When can Obesity be treated as a Disability?

Introduction – The Equality Act 2010 and Protected Characteristics

Under the Equality Act 2010, it is unlawful for employers to discriminate against employees on the grounds of age, disability, gender reassignment, race, religion or belief, sex, sexual orientation, marriage/civil partnership or pregnancy/maternity.

These are all called “protected characteristics” and discrimination is automatically unfair and exempt from the need for 2 years of service.

Obesity is not a protected characteristic by itself.  However a recent ruling from the Advocate General of the Court of Justice of the European Union (“CJEU”) found that it is possible for obesity to be a disability.

When does Obesity become a disability?

The Advocate General started by explaining that the EU definition of disability covers the situation where a physical or mental condition makes “carrying out of that job or participation in professional life objectively more difficult and demanding.  Typical examples of this are handicaps severely affecting mobility or significantly impairing the senses such as eye-sight or hearing.”

He continued that in “cases where the condition of obesity has reached a degree that it….plainly hinders full participation in professional life on an equal footing with other employees due to the physical and/or psychological limitations that it entails, then it can be considered to be a disability.”

Now, this isn’t black and white – note that he said “can be considered”, not “must be considered”, but there will be circumstances where an employee is sufficiently obese that it interferes with their job enough to be classed as a disability.

Because this is open to interpretation, a Tribunal would have to look at the particular facts of a case and make a decision whether the employee was disabled.  Helpfully, the Advocate General gave some guidance by proposing that only “severe obesity” – defined as a Body Mass Index of over 40 – can count as a disability which rules out the majority of the working population.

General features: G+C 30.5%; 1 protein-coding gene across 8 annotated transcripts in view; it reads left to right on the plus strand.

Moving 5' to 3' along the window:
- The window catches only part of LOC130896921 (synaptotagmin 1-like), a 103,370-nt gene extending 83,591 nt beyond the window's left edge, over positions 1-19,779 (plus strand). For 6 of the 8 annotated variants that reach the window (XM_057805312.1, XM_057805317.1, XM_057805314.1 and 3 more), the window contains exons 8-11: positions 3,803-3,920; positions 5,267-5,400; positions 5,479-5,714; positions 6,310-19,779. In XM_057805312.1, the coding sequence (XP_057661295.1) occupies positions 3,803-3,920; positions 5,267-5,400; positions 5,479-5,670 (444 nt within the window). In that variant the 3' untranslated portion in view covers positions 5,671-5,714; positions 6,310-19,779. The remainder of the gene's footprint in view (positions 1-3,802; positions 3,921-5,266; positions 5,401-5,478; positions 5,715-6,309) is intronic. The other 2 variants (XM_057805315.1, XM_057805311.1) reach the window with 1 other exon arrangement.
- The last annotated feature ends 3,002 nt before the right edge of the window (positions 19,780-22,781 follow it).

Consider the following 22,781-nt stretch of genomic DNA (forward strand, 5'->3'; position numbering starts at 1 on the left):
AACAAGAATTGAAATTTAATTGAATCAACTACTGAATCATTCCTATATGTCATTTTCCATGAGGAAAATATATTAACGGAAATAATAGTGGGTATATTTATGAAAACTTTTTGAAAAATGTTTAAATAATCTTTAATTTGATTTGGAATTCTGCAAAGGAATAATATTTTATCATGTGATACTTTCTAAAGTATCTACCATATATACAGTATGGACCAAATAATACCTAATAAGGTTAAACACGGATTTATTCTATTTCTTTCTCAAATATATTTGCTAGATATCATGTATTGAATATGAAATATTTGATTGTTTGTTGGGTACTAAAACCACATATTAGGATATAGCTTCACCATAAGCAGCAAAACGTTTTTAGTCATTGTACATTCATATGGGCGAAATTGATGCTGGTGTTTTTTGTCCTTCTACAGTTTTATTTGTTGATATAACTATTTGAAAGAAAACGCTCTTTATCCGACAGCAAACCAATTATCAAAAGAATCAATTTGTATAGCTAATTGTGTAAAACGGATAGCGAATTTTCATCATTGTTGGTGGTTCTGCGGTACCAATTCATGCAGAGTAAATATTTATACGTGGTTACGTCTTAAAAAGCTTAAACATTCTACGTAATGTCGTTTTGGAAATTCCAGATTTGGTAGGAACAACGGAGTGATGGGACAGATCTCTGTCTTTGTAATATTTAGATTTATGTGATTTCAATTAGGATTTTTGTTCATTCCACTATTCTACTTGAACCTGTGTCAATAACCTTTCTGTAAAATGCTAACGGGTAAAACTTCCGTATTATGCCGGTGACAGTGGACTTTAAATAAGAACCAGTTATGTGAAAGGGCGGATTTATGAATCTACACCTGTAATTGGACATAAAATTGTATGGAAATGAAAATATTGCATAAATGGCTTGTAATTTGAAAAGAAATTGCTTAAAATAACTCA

What are the consequences for employers?

If an employee is sufficiently obese and their job is sufficiently affected that they are likely to be classed as disabled, then an employer has a duty to make reasonable adjustments to compensate.

Reasonable adjustments might include:
– duties that involve less physical activity
– removing the use of stairs where possible
– bigger chairs and desks
– car parking closer to the office

Where can you go for help and advice?

If you are an employer who is affected by this issue and needs advice, or an employee who feels that they fall within the new guidance, then please don’t hesitate to contact us today for a free 30 minute consultation to find out more.  One of our expert employment solicitors will be happy to help.

Tel: 01245 893400
Email: [email protected]

Or use the Enquiry Form on our Contact Backhouse page.

The Backhouse Solicitors Employment Law Team